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Italian children should not automatically receive their father's surname, court says

Pope Francis caresses a child in the Paul VI hall at the Vatican, Friday, April 8, 2022. Italy's Congressional Court ruled that children should receive both parents' surnames at birth, not just the father's.
Alessandra Tarantino
/
AP
Pope Francis caresses a child in the Paul VI hall at the Vatican, Friday, April 8, 2022. Italy's Congressional Court ruled that children should receive both parents' surnames at birth, not just the father's.

The longstanding tradition of a child automatically inheriting the father's surname may soon be ending in Italy.

Italy's highest court ruled Wednesday that children should instead inherit both of their parents' last names.

Italy's Constitutional Courts ruled that the paternal practice of a child automatically and involuntarily inheriting the father's surname at birth was not only unconstitutional but "Discriminatory and harmful" to a child's identity, Reuters reported.

Instead, the court said in a statement, both parents should be allowed to choose the child's last name.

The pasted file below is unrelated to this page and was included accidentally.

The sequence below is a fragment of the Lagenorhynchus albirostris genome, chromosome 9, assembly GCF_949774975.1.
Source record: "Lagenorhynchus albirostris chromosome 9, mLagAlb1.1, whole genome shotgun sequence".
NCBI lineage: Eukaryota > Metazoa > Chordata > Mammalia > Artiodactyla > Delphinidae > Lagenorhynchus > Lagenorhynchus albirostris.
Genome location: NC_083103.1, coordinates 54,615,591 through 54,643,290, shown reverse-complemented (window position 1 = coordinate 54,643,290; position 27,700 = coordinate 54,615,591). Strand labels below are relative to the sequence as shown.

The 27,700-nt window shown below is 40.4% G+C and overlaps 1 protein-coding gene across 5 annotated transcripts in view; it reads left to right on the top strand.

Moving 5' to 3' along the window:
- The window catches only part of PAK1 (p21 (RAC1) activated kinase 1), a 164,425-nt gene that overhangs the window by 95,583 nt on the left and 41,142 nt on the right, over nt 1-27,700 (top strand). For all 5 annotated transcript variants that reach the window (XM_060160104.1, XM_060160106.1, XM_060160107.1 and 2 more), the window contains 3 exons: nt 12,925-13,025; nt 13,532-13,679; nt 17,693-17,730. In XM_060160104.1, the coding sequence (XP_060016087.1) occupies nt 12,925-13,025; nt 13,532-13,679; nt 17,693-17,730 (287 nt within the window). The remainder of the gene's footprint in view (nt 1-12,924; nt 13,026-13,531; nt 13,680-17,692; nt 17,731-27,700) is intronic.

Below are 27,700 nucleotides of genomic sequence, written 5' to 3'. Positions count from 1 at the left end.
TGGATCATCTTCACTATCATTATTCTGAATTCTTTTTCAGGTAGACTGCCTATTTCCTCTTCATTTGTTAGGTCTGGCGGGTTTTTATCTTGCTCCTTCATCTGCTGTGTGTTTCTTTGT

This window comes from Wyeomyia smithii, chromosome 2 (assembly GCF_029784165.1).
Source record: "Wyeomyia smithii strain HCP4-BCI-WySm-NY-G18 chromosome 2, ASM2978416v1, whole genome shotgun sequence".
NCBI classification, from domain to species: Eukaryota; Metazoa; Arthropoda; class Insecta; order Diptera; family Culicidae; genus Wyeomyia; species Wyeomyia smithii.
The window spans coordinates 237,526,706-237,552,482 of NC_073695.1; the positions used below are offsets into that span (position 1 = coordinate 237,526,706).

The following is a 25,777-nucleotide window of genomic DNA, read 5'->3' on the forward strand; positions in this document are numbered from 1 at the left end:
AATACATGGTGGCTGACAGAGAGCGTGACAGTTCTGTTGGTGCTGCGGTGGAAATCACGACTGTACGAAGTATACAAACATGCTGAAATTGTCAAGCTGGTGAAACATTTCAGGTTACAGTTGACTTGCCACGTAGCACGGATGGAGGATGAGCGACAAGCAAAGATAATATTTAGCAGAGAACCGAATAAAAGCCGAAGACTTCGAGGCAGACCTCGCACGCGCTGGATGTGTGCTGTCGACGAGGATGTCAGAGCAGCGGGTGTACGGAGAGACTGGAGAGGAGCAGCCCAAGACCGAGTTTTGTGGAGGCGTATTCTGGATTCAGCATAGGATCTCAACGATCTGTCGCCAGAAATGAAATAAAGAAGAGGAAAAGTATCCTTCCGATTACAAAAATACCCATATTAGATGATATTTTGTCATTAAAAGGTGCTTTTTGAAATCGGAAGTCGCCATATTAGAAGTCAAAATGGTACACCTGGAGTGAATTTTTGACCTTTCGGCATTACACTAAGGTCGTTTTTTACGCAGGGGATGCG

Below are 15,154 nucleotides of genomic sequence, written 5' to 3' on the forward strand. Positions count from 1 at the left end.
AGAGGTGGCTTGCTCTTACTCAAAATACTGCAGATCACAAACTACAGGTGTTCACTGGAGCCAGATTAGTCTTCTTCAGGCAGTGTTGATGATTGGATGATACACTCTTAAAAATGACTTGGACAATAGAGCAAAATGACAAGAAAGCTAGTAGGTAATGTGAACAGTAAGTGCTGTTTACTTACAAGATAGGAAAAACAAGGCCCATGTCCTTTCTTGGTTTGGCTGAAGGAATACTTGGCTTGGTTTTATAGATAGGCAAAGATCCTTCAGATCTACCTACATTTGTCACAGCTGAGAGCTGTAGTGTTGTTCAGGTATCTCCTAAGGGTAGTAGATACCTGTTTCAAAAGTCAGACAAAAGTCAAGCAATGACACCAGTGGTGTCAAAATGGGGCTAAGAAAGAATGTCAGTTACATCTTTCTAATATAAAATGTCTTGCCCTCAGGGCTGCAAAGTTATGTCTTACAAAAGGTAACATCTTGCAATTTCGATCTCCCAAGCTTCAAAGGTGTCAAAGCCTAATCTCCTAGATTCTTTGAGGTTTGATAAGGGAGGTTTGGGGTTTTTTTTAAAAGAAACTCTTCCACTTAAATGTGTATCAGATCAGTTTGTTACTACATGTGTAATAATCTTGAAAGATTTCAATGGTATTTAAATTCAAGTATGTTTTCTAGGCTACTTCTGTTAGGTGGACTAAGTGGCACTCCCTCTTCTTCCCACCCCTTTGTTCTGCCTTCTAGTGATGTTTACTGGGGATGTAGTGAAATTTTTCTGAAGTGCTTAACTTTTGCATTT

"In the wake of the principle of equality and in the interest of the child, both parents must be able to share the choice on his surname, which constitutes fundamental element of personal identity," a court statement said.

The new practice will allow both parents to assign their child's surname in an order they agree upon. If both parents decide to bestow a single surname to the child, that's OK as well.

According to the court's statement, automatically assigning the father's surname was unconstitutional. The practice violates numerous articles of Italy's Constitution, which protects the citizen's rights surrounding sex, race, religion and more, the court added.

The court's ruling won't go into effect just yet. It has to pass Parliament's approval before officially becoming the new practice.

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